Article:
Indeed, all this indicates that it is time for another Global Assembly; fostering and providing such platforms are the way to move towards alternative futures where emergences push the possibilities of what is to come. However, this might not happen without reflections and critical engagement with the ‘histories’ of what we did in Cartagena, what was needed then and what is needed now as a constantly changing and dynamic community. Part of this reflection is the compilation of these essays and the need to look back for missing elements and new needs. My most pressing questions to move toward new assemblies after five years are, in essence, reflections on the praxis in my work but also as a participant of this event and the Knowledge Democracy community. These questions are:

    What are we doing to represent many voices and knowledges in our assemblies and not a few? Which voices and knowledges have we heard so far, and which ones have we not heard? How do we ensure that our Assembly outcomes (past and future) are critically assessed by other oppressed communities and/or underrepresented groups within our Assemblies?

    Is it possible to move beyond language-based discussions? Are there any symbolic/spiritual dimensions we still miss in our dialogical spaces, besides the critical outcomes we produced during the 2017 event? Do we need to question the praxis and the means by which we communicate within our ‘dialogic’ Assembly?

    Is there any aspect in the form, content and praxis of Knowledge Democracy Assemblies that needs to be decolonised? What might a more decolonial Assembly require from us, as critical scholars?

    Which implicit ethical premises direct our Global Assembly? How do we decide about these ethical decisions and how? How do our ethical and moral agreements guide and inform our practice as dialogic agents within Assemblies?

    How do we critically engage at different levels without judgement and prejudices, not reproducing hermeneutical injustices at the individual level within our assembly praxis? What worked or not during our 2017 meeting in this area, and how can we improve it?

    How do we move across our encounters, plans and future strategies and actions in a highly exploitative and neoliberal society, where free labour is often the biggest oppression for the most marginalised communities? How do we break internal chains of free and exploitative labour within our long-term aims and objectives as a Knowledge Democracy initiative?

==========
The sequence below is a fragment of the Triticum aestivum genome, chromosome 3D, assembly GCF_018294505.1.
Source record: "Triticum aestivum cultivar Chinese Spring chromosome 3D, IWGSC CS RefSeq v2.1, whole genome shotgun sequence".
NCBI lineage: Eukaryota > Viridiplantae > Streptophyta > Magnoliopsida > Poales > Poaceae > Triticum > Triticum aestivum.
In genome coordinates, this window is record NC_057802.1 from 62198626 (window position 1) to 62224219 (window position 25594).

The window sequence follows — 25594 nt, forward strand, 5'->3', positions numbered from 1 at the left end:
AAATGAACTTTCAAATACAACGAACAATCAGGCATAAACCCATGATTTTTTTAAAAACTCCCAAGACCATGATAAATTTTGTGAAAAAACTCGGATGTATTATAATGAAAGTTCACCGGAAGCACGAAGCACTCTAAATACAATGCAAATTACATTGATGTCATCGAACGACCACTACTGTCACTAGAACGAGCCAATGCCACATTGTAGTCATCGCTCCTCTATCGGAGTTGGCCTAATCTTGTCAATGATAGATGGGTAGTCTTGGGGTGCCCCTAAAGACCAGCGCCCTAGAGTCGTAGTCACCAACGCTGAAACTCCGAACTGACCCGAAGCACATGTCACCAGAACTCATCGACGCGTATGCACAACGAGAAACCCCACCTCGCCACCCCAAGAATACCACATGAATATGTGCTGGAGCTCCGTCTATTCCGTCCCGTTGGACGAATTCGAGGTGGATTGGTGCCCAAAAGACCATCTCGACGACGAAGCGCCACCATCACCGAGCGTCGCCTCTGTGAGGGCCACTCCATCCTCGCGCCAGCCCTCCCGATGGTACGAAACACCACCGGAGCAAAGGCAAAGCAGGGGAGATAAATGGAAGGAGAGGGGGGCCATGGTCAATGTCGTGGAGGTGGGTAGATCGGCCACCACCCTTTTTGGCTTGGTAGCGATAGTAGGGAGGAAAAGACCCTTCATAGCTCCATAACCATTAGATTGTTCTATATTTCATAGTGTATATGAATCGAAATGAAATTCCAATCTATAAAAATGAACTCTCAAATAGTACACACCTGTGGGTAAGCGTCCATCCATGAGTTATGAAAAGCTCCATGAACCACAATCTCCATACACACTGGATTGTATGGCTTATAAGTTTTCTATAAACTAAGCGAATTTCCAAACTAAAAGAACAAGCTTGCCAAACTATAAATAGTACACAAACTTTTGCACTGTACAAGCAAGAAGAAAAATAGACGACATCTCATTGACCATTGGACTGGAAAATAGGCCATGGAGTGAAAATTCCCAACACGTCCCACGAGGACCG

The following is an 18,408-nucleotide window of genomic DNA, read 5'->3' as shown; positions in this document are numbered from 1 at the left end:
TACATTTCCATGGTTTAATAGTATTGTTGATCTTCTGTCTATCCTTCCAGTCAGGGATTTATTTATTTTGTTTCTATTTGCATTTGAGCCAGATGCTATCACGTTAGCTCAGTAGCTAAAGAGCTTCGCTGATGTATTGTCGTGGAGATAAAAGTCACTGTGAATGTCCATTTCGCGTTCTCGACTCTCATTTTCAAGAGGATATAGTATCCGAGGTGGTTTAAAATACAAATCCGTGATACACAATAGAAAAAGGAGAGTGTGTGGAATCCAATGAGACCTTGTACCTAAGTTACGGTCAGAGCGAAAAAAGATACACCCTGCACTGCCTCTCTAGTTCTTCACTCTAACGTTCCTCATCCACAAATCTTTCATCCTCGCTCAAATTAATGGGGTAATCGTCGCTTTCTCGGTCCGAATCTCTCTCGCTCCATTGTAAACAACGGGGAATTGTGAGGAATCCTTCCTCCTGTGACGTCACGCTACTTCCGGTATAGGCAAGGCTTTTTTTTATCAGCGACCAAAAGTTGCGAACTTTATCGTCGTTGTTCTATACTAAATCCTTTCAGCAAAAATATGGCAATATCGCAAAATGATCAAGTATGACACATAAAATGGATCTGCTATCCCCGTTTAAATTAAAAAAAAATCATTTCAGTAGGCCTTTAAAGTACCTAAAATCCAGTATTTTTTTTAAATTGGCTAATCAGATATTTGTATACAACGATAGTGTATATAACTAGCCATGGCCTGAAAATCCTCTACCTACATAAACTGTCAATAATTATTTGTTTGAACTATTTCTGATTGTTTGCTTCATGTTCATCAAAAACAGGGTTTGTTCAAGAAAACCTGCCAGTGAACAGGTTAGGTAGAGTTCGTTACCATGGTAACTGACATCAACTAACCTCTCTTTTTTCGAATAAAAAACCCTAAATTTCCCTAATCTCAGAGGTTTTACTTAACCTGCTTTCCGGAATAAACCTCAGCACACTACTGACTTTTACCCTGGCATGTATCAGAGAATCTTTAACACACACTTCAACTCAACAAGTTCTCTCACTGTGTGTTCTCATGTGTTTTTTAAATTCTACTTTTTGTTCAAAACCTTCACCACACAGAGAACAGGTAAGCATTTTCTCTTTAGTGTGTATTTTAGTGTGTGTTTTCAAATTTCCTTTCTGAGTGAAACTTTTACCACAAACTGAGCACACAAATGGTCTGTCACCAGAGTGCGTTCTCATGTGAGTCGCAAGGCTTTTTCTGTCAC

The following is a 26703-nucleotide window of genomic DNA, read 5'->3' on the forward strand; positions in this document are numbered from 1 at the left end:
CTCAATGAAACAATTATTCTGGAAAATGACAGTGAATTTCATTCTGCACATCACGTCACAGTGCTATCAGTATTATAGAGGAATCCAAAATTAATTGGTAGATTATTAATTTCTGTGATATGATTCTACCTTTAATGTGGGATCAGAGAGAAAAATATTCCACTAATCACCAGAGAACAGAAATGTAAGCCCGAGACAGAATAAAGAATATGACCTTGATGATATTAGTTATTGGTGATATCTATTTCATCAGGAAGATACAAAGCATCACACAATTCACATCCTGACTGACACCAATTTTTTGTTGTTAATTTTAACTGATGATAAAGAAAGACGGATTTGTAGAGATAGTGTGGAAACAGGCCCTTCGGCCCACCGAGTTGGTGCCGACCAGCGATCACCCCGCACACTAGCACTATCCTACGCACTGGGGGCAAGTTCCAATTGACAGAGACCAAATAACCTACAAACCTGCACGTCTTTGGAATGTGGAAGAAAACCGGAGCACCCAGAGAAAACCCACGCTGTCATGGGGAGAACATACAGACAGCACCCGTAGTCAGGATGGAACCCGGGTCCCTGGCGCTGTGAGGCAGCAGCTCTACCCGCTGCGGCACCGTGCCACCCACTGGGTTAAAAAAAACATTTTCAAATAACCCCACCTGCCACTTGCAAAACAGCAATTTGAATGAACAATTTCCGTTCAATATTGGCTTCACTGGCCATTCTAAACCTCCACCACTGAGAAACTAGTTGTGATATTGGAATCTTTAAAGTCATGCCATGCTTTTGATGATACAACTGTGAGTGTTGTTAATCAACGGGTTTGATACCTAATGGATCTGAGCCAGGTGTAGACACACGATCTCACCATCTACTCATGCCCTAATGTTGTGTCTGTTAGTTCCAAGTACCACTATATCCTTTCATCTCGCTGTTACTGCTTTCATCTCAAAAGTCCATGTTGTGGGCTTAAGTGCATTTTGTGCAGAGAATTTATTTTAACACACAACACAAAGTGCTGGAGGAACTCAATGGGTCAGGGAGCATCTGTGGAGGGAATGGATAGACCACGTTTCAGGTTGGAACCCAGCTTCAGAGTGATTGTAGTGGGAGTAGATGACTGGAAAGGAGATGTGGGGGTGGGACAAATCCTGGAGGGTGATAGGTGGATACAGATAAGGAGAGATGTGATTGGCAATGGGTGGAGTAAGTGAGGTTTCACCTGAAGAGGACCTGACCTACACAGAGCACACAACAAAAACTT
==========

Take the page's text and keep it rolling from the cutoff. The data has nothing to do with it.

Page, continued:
And ultimately but not least, how do we continue the good work, the critical engagement and radical praxis after our Assemblies? How do we maintain a sustainable change within our local and international communities beyond our conversations and our 2017 outcomes after five years?

    Some of these questions are partially answered by our reflections on our personal experiences at the Assembly; however, they also are substantial inflexion points to move us towards future events in which we can transcend and transform our community at different levels. My hope is that our 2017 Assembly is the beginning of many reflections and critical engagements to come in the future. As Kemmis (2009) corroborates, participatory research is ‘a practice-changing practice’. As good participatory researchers, we have good reasons to continue reflecting on our practices, the understanding of our practices and the situations in which we practise (Kemmis, McTaggart and Nixon, 2014), and this includes our past and future Knowledge Democracy Assemblies and the work that still has to come in the process of transforming ourselves and our world.  


    de Sousa Santos, B., Nunes, J. A., & Meneses, M. P. (2007). Introduction: Opening up the canon of knowledge and recognition of difference. In B. Santos (ed.). Another knowledge is possible. London: Verso, XIX-LXII.

    de Sousa Santos, B. (2014). Epistemologies of the South: Justice against Epistemicide. New York: Routledge.

    Kemmis, S. (2009). Action research as a practice-based practice. Educational Action Research17(3), 463–474.

    Kemmis, S., McTaggart, R., & Nixon, R. (2014). The action research planner: Doing critical participatory action research. Singapore: Springer.

    Sen, A. (1999). Development as freedom. New York: Random House.

    Sen, A. (2009). The idea of justice. Cambridge, MA: Belknap.

    To cite this work, please use the following reference:

    Martinez-Vargas, C. (2022, May 20). Practicing Ongoing and Im-Perfect Ecology of Knowledges: Reflections from the First Knowledge Democracy Assembly. Social Publishers Foundation.

    Copyrighted by Creative Commons BY-NC-SA